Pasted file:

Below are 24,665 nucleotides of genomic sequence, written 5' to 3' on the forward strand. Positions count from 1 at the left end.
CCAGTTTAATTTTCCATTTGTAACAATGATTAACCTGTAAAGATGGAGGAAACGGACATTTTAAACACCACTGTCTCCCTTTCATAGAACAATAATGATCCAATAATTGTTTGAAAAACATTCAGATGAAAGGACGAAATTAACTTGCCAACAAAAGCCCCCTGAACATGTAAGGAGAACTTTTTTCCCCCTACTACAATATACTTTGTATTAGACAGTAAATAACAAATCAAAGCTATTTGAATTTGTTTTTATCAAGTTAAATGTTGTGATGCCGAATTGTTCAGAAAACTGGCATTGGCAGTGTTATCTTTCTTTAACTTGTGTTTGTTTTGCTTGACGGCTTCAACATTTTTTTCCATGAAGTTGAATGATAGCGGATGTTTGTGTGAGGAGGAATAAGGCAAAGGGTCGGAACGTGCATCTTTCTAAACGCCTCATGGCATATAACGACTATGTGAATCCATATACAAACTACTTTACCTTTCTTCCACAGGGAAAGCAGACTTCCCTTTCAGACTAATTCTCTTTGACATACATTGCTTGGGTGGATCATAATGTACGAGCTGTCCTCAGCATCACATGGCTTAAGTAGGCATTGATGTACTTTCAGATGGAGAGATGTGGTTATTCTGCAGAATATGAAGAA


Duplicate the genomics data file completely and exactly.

Below are 24,665 nucleotides of genomic sequence, written 5' to 3' on the forward strand. Positions count from 1 at the left end.
CCAGTTTAATTTTCCATTTGTAACAATGATTAACCTGTAAAGATGGAGGAAACGGACATTTTAAACACCACTGTCTCCCTTTCATAGAACAATAATGATCCAATAATTGTTTGAAAAACATTCAGATGAAAGGACGAAATTAACTTGCCAACAAAAGCCCCCTGAACATGTAAGGAGAACTTTTTTCCCCCTACTACAATATACTTTGTATTAGACAGTAAATAACAAATCAAAGCTATTTGAATTTGTTTTTATCAAGTTAAATGTTGTGATGCCGAATTGTTCAGAAAACTGGCATTGGCAGTGTTATCTTTCTTTAACTTGTGTTTGTTTTGCTTGACGGCTTCAACATTTTTTTCCATGAAGTTGAATGATAGCGGATGTTTGTGTGAGGAGGAATAAGGCAAAGGGTCGGAACGTGCATCTTTCTAAACGCCTCATGGCATATAACGACTATGTGAATCCATATACAAACTACTTTACCTTTCTTCCACAGGGAAAGCAGACTTCCCTTTCAGACTAATTCTCTTTGACATACATTGCTTGGGTGGATCATAATGTACGAGCTGTCCTCAGCATCACATGGCTTAAGTAGGCATTGATGTACTTTCAGATGGAGAGATGTGGTTATTCTGCAGAATATGAAGAA